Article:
- When it’s necessary to depilate small or delimited areas.
It’s also the ideal technique for sensitive areas and areas with coarse, stubborn hair, such as the underarms, pubic area, and bikini area. It’s also preferred in smaller areas with thinner hair, such as eyebrows or mustaches.
It’s worth mentioning that it’s the cheapest option.
Roll-on cartridges, on the other hand, are used in larger areas, when you need it to be fast, and on more sensitive skin. As is the case with cold depilatory wax. Both are simple and can be applied at home.
Find out more: Eight Popular Hair Removal Methods
Recommendations before waxing
When using hot depilatory wax, a portion should be placed on the wrist to ensure that it’s at a suitable temperature and won’t cause burns. A lower temperature should be used for the underarms, pubic area, and bikini line.
In the case of roll-on cartridges, the wax is applied with the included roller. The hot wax uses a wooden spatula and the cold wax comes in strips that are placed on the surface to be waxed; then you wait for it to harden.
The hot wax hardens after it cools down.
The wax should be placed in the direction of hair growth and removed in the opposite direction. Then cleanse and moisturize.
Before waxing, make sure the area is clean and dry. It’s recommended to exfoliate 1 or 2 days before. Don’t use deodorant, cream, or any cosmetics before waxing.
It’s recommended to shower with warm or cold water just after waxing and remove any wax residue. Generally, a specific dissolving product called wax cleanser is used.
After cleansing, apply a moisturizing lotion with a light massage. Aloe vera gel is a good option.
Don’t expose yourself to the sun for at least 48 hours afterwards or immerse yourself in salt or chlorinated water.
In cases of very sensitive skin, warm or cold wax is recommended. As well as in cases of circulatory problems in the legs or varicose veins, when hot wax is contraindicated.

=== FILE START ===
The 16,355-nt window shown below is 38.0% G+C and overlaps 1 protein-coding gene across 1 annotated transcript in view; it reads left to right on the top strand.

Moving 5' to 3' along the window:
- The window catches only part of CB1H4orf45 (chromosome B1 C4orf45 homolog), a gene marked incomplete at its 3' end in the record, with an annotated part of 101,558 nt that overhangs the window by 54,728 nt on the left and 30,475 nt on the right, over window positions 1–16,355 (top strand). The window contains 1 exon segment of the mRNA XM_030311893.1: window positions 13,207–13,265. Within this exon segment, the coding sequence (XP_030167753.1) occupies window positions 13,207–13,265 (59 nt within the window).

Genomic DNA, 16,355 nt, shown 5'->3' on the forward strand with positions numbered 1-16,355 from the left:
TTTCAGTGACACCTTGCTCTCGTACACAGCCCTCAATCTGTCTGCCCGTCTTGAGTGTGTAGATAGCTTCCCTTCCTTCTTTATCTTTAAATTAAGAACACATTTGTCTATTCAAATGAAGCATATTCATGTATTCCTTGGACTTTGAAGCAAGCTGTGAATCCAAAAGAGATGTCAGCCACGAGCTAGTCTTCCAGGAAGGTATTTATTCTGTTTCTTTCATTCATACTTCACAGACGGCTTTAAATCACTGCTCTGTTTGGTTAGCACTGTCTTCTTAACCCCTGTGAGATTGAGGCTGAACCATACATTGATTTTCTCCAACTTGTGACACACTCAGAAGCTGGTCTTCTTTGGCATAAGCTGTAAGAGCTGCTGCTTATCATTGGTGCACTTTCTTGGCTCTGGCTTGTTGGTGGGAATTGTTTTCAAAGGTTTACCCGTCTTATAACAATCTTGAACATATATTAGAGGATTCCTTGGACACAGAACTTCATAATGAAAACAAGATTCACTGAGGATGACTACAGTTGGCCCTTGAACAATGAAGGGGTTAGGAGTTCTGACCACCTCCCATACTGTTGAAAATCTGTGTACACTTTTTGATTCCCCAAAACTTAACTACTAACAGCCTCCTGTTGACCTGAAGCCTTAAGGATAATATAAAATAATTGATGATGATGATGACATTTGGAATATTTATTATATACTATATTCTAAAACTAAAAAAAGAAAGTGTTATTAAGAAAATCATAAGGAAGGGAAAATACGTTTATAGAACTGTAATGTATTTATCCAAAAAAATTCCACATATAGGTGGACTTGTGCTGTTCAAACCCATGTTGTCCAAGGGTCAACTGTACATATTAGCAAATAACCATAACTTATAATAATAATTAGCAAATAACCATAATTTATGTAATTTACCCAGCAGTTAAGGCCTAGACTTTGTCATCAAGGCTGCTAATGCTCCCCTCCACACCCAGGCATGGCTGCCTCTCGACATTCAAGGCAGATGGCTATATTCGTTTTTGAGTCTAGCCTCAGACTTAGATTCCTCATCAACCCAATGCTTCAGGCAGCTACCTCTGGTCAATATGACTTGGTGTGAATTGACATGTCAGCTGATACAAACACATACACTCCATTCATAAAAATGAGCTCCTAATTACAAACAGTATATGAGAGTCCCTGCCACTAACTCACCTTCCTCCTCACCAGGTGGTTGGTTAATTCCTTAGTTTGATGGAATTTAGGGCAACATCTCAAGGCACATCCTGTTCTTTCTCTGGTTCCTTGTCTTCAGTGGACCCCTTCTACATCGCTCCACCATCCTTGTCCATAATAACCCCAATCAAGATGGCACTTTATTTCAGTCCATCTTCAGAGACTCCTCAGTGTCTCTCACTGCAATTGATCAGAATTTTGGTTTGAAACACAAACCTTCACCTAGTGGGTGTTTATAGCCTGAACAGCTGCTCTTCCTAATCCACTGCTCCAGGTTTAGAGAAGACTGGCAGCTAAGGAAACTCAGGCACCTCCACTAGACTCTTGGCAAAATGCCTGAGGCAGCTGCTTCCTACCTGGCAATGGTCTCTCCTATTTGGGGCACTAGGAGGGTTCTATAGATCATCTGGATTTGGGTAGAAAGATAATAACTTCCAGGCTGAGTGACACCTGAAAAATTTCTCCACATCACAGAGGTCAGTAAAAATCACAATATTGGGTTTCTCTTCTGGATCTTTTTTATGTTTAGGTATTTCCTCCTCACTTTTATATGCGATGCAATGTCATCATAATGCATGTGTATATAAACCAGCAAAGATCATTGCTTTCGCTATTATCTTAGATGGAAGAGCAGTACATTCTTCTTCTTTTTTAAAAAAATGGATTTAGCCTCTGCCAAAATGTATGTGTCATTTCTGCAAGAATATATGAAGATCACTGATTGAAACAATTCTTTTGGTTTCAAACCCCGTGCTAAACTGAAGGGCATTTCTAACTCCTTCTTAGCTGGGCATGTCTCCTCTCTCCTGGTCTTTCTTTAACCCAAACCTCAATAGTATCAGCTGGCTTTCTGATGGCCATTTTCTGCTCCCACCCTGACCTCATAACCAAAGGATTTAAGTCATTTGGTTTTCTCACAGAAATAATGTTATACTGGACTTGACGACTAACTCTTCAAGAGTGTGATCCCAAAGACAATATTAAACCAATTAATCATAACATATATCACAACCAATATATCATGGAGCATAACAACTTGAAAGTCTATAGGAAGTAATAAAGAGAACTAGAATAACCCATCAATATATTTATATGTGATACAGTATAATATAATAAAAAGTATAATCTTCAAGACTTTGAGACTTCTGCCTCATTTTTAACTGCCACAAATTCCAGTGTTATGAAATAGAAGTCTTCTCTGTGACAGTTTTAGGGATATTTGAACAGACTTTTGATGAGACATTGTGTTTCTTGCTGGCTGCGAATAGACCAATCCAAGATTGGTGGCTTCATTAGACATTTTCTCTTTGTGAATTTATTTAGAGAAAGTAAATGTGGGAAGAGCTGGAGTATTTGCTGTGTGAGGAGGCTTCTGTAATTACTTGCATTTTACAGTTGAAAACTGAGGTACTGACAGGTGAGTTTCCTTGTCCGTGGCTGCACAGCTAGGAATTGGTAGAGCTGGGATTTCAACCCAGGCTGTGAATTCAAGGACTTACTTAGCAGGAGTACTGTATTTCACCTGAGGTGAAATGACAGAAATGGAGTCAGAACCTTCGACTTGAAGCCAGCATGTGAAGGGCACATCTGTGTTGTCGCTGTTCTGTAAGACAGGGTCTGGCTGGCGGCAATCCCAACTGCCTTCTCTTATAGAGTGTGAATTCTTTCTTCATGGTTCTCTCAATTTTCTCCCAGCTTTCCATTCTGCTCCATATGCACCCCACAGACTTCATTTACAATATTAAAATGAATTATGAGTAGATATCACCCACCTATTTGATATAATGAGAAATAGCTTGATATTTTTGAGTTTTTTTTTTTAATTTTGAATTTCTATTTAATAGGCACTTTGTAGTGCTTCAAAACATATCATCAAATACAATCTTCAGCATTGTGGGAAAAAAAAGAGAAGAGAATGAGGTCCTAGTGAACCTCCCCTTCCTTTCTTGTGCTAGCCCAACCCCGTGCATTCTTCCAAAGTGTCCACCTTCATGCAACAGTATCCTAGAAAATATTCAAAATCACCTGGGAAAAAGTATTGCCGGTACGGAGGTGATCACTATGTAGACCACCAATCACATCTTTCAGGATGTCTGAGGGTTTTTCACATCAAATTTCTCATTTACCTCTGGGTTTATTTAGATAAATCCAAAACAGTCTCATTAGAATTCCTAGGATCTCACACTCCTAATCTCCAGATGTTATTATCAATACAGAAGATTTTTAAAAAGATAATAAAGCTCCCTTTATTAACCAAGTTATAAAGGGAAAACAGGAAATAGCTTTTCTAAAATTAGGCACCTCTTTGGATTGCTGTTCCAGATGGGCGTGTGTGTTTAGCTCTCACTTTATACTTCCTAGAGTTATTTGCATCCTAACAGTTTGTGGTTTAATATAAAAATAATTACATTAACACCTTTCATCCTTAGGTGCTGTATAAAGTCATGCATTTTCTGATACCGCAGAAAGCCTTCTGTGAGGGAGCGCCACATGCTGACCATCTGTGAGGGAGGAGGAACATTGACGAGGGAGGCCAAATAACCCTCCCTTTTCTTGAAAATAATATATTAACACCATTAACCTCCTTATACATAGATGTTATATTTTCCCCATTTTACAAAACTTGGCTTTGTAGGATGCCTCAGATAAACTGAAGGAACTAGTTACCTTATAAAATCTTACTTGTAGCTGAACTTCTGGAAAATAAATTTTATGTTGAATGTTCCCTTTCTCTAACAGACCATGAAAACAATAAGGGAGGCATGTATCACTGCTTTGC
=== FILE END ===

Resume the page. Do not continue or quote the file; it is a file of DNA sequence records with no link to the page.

No type of depilatory wax can be used on skin with wounds (with sunburn, for example) or with diseases such as psoriasis or eczema. Nor after laser skin treatments or when taking tazarotene.
Another hair removal method for you to consider: Intense Pulsed Light Hair Removal: Everything You Need to Know
Compared to blades, depilatory waxing is a simple and long-lasting method. It can be done at home when you have the right tools and know the procedure.
The main effect of depilatory waxing is to pull the hair out deeply, so it takes longer for the new follicle to regenerate. The more you wax, the more the follicles weaken; this means that the frequency can be decreased.
Depilatory wax thins the hair, slows the growth of new hair, exfoliates, produces less irritation and gives a more pleasant sensation to the touch.
All cited sources were thoroughly reviewed by our team to ensure their quality, reliability, currency, and validity. The bibliography of this article was considered reliable and of academic or scientific accuracy.
- Battle, C. Dermofarmacia. Depilación. Offarm 2006;25(7). Disponible en https://www.elsevier.es/es-revista-offarm-4-pdf-13090872.